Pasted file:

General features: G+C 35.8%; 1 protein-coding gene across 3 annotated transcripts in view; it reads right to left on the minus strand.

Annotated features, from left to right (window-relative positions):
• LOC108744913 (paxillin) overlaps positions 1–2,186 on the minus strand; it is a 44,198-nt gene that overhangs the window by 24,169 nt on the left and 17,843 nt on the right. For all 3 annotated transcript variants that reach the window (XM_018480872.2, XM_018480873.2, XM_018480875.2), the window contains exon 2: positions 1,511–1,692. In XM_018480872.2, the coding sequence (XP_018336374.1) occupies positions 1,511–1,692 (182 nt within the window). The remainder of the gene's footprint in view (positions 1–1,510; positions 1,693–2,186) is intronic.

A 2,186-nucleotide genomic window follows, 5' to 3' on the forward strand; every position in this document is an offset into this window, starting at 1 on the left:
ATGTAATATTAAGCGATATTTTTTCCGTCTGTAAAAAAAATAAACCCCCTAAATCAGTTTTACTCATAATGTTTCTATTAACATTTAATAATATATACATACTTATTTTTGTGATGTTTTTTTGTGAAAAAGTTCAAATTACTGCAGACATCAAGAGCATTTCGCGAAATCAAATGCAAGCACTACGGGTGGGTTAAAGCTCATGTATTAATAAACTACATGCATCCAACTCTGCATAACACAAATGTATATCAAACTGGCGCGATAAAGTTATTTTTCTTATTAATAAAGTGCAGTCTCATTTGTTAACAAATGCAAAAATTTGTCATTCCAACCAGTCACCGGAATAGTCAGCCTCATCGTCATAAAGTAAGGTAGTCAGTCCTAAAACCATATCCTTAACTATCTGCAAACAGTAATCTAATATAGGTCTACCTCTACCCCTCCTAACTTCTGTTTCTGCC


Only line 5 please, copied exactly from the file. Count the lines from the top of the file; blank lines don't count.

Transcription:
ATGTAATATTAAGCGATATTTTTTCCGTCTGTAAAAAAAATAAACCCCCTAAATCAGTTTTACTCATAATGTTTCTATTAACATTTAATAATATATACATACTTATTTTTGTGATGTTTTTTTGTGAAAAAGTTCAAATTACTGCAGACATCAAGAGCATTTCGCGAAATCAAATGCAAGCACTACGGGTGGGTTAAAGCTCATGTATTAATAAACTACATGCATCCAACTCTGCATAACACAAATGTATATCAAACTGGCGCGATAAAGTTATTTTTCTTATTAATAAAGTGCAGTCTCATTTGTTAACAAATGCAAAAATTTGTCATTCCAACCAGTCACCGGAATAGTCAGCCTCATCGTCATAAAGTAAGGTAGTCAGTCCTAAAACCATATCCTTAACTATCTGCAAACAGTAATCTAATATAGGTCTACCTCTACCCCTCCTAACTTCTGTTTCTGCC